A new report by a European think tank says the Jemaah Islamiyah terrorist organization remains dangerous in Southeast Asia despite the recent arrest of one its alleged ringleaders. The report also reveals more about the structure of the al-Qaida linked group. The International Crisis Group says the Jemaah Islamiyah terrorist organization has been hurt by the arrest of more than 200 suspected members - including the group's alleged regional chief, Hambali. But it can still survive. "It just seems more extensive and more embedded and more numerous than I ever would have believed at the outset - and very much still dangerous," is the assessment of Sidney Jones, in the group's Jakarta office. Jemaah Islamiyah, or JI, reportedly wants to establish an Islamic state in Southeast Asia.
Riduan Isamuddin, who also uses the name Hambali, is believed to be a financial conduit for the al-Qaida terrorist network. He was arrested in Thailand earlier this month and is now in U.S. custody. His arrest came just days after a car bomb exploded at the J.W. Marriott hotel in the Indonesian capital. Police say the blast, which killed 12 people may have been a JI plot. Authorities also say JI was responsible for last year's bombing of two nightclubs on the island of Bali, which killed 202 people, mostly foreign tourists. In the report, Ms. Jones says that instead of having a conventional structure similar to local governments, JI actually resembles a military, suggesting a stronger determination to inflict harm. "I think it makes it more sophisticated," said Ms. Jones. "It also makes it scarier in a way, if you think that the entire aim of this operation was designed to wage war."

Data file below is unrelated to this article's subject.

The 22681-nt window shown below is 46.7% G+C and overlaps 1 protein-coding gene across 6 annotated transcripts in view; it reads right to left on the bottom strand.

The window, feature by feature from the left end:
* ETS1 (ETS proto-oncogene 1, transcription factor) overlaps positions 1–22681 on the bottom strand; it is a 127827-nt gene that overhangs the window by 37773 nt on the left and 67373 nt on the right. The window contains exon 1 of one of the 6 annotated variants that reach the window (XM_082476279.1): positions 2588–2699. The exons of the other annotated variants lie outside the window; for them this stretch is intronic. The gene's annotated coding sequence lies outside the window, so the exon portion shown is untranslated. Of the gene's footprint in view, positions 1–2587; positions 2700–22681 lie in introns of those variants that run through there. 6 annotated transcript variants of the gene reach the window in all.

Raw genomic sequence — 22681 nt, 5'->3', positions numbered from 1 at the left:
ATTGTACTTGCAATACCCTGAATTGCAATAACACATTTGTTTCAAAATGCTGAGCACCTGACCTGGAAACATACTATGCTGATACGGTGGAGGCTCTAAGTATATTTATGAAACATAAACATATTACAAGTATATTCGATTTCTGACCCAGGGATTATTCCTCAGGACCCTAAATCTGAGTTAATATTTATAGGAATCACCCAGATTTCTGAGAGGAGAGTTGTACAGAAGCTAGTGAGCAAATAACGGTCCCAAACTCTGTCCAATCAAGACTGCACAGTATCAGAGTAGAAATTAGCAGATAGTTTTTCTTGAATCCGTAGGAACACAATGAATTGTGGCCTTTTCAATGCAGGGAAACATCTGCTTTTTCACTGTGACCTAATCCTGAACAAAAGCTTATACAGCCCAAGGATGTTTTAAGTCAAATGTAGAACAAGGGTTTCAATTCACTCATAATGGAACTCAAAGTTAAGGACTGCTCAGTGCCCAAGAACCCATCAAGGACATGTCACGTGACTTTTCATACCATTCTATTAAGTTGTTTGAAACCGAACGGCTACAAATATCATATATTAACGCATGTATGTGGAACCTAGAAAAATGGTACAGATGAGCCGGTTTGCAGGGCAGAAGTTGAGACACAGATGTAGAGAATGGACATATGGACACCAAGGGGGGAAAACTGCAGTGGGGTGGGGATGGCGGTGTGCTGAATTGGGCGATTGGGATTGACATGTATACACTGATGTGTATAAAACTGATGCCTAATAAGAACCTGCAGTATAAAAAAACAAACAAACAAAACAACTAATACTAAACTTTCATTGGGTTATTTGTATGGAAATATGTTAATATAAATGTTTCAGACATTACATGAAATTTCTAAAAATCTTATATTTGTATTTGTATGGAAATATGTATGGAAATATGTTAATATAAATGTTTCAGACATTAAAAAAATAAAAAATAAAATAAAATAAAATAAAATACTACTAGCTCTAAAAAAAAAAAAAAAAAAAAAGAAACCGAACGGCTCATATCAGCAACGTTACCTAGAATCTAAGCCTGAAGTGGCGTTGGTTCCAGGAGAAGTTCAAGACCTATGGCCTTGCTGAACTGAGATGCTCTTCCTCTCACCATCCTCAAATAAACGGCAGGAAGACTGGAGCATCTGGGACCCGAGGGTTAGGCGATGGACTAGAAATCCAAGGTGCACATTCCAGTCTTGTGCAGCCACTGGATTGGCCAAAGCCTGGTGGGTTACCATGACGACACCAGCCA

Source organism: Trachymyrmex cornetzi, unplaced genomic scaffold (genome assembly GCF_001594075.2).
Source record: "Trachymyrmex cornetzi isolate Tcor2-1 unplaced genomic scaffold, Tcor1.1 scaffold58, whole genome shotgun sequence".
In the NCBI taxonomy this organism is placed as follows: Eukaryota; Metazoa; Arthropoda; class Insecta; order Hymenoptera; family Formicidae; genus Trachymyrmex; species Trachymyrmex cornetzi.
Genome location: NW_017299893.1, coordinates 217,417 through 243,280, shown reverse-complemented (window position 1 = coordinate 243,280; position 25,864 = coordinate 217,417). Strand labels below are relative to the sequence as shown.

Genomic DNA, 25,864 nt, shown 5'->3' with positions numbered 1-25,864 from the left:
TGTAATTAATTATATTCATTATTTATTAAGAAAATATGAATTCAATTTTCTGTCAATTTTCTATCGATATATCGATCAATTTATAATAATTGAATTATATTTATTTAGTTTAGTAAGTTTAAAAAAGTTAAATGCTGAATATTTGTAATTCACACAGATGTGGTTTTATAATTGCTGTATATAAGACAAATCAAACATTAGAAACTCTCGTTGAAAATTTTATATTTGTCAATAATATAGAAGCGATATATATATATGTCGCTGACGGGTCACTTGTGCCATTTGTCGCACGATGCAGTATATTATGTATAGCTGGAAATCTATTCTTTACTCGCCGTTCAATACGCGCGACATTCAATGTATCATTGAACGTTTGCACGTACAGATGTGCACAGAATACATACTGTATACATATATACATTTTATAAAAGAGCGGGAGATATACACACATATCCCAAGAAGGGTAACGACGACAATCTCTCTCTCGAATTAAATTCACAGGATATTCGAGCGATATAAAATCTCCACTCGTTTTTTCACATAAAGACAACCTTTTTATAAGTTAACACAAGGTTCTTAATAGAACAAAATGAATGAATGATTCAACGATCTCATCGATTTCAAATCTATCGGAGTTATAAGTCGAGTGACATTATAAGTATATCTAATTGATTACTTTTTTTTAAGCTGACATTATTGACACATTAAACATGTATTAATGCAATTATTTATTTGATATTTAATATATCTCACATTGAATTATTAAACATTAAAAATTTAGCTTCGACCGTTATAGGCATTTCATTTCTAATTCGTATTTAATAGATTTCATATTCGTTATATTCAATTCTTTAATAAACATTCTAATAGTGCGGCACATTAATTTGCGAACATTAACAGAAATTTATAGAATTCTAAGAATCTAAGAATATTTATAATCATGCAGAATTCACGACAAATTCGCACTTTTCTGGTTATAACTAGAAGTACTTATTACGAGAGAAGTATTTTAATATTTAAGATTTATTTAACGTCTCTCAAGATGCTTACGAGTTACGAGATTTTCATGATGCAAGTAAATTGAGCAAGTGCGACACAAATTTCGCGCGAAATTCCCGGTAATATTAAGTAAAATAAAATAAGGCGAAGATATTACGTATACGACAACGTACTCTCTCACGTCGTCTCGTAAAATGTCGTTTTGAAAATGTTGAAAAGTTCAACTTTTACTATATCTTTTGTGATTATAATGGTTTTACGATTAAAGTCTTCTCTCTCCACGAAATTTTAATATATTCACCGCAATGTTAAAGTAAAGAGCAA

The report lists a number of JI members who fought the Soviet occupation of Afghanistan in the 1980's, alongside fighters who now belong to al-Qaida. Some have been arrested in connection with the Bali bombing.
It was the war in Afghanistan that drew many members to JI. Ms. Jones said that while there are parallels with the U.S. mission now under way in Iraq, it would be difficult for militants to use Iraq to pursue their cause, or to create a training ground. "I think people would be instantly monitored if they tried to go from Indonesia to Iraq," she said, "and I think it'd be much more difficult to set up training facilities in the same way you can set up these camps on the Pakistan-Afghanistan border in 1985-86."
Ms. Jones also says that despite its links to al-Qaida, JI has grown independent and sophisticated enough to carry out terrorist strikes on its own.